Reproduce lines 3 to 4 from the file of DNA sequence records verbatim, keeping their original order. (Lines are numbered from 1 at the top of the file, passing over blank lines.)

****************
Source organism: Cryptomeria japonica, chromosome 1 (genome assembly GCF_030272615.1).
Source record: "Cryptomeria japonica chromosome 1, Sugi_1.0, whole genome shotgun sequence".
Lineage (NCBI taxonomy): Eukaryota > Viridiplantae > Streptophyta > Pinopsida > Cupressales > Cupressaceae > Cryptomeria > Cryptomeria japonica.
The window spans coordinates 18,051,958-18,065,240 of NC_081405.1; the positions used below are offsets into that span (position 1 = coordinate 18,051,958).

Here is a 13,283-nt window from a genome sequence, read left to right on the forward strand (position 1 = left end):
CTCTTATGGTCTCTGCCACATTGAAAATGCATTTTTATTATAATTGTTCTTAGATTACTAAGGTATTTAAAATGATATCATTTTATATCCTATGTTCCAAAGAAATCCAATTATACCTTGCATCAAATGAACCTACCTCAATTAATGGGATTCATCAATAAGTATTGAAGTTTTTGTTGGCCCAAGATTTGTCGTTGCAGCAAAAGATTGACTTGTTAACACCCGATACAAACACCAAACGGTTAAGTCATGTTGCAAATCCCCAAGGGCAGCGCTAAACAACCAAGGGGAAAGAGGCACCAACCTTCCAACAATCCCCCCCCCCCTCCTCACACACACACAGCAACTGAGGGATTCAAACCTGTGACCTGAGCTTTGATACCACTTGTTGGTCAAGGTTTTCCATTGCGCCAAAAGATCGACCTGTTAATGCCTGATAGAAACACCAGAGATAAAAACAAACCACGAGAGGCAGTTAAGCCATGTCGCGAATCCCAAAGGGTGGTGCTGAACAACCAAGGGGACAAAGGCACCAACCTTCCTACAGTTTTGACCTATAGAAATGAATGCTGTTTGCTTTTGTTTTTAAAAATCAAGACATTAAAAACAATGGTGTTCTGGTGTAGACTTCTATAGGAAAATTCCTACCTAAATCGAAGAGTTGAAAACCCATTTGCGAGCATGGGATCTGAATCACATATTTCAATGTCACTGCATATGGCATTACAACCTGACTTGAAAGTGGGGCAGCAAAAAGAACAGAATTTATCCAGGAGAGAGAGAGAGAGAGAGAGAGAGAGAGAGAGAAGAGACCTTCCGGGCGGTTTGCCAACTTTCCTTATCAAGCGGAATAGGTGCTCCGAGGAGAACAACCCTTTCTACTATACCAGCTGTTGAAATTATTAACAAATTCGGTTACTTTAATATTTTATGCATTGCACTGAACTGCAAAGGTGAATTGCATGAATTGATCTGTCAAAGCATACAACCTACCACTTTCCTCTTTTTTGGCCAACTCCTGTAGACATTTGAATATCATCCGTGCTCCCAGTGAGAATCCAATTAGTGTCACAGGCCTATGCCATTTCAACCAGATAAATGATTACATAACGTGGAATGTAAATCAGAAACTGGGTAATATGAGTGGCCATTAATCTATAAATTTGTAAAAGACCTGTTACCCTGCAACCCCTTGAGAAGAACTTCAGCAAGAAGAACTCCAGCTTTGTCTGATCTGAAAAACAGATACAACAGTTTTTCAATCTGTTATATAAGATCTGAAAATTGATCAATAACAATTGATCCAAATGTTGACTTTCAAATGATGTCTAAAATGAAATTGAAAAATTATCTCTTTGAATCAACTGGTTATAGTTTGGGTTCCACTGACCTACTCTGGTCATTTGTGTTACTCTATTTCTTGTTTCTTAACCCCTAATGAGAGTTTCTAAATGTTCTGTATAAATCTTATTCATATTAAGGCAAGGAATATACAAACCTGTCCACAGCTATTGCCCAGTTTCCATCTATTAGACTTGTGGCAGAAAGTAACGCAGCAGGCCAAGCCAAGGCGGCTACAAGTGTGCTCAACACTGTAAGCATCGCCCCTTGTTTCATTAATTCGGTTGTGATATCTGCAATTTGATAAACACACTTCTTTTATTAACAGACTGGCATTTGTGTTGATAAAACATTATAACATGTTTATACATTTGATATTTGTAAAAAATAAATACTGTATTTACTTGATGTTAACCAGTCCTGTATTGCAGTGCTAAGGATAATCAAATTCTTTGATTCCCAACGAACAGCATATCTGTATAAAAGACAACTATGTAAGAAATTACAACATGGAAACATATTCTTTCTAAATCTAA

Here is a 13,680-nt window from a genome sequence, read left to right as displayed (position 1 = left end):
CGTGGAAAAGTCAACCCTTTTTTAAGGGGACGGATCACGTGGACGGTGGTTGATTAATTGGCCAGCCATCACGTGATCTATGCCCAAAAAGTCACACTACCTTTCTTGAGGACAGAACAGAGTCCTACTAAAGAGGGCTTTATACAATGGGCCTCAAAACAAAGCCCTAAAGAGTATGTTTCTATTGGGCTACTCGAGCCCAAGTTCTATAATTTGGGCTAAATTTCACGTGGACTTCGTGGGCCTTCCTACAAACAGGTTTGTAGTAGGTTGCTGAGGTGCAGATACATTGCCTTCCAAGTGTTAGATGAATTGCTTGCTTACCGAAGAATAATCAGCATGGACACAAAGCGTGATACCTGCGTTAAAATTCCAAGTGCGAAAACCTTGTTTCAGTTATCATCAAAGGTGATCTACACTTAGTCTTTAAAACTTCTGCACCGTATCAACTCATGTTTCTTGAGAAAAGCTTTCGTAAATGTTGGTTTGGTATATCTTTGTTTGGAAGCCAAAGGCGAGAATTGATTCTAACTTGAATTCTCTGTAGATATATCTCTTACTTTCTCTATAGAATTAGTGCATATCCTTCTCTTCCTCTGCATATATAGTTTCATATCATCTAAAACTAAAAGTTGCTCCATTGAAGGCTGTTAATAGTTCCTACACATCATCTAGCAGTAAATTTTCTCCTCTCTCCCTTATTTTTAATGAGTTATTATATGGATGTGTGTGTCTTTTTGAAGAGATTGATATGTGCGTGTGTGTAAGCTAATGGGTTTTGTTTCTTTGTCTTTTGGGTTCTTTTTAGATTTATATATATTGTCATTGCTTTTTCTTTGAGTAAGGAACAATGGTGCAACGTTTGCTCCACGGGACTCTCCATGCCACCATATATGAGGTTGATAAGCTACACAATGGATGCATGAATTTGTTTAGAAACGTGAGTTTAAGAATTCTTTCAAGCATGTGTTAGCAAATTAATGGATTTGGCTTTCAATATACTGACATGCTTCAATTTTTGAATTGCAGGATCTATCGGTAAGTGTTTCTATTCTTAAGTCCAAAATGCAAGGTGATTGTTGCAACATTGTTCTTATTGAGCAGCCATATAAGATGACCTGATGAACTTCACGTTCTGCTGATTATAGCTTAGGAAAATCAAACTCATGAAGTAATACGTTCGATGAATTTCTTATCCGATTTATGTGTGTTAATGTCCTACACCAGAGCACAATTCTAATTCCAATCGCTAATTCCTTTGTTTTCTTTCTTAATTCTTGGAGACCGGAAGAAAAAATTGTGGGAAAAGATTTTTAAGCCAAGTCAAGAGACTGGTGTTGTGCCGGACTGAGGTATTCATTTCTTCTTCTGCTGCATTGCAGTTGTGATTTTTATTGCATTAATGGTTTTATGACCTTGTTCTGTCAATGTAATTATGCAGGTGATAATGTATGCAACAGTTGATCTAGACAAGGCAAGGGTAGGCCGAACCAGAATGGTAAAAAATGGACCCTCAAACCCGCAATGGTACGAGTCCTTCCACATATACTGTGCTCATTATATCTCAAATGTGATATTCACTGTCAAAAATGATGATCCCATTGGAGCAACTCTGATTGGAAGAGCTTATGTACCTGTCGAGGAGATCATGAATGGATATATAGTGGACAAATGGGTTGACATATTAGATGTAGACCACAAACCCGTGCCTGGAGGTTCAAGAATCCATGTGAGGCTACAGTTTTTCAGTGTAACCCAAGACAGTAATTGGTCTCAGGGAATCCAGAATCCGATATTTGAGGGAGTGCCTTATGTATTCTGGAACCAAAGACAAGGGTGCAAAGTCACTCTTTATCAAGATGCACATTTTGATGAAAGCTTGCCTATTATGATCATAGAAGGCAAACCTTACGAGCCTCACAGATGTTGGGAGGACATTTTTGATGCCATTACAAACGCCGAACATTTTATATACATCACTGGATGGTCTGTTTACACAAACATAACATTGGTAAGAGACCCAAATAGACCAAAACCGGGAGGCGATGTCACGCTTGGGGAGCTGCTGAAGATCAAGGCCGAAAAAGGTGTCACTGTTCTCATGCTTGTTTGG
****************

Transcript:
Lineage (NCBI taxonomy): Eukaryota > Viridiplantae > Streptophyta > Pinopsida > Cupressales > Cupressaceae > Cryptomeria > Cryptomeria japonica.
The window spans coordinates 18,051,958-18,065,240 of NC_081405.1; the positions used below are offsets into that span (position 1 = coordinate 18,051,958).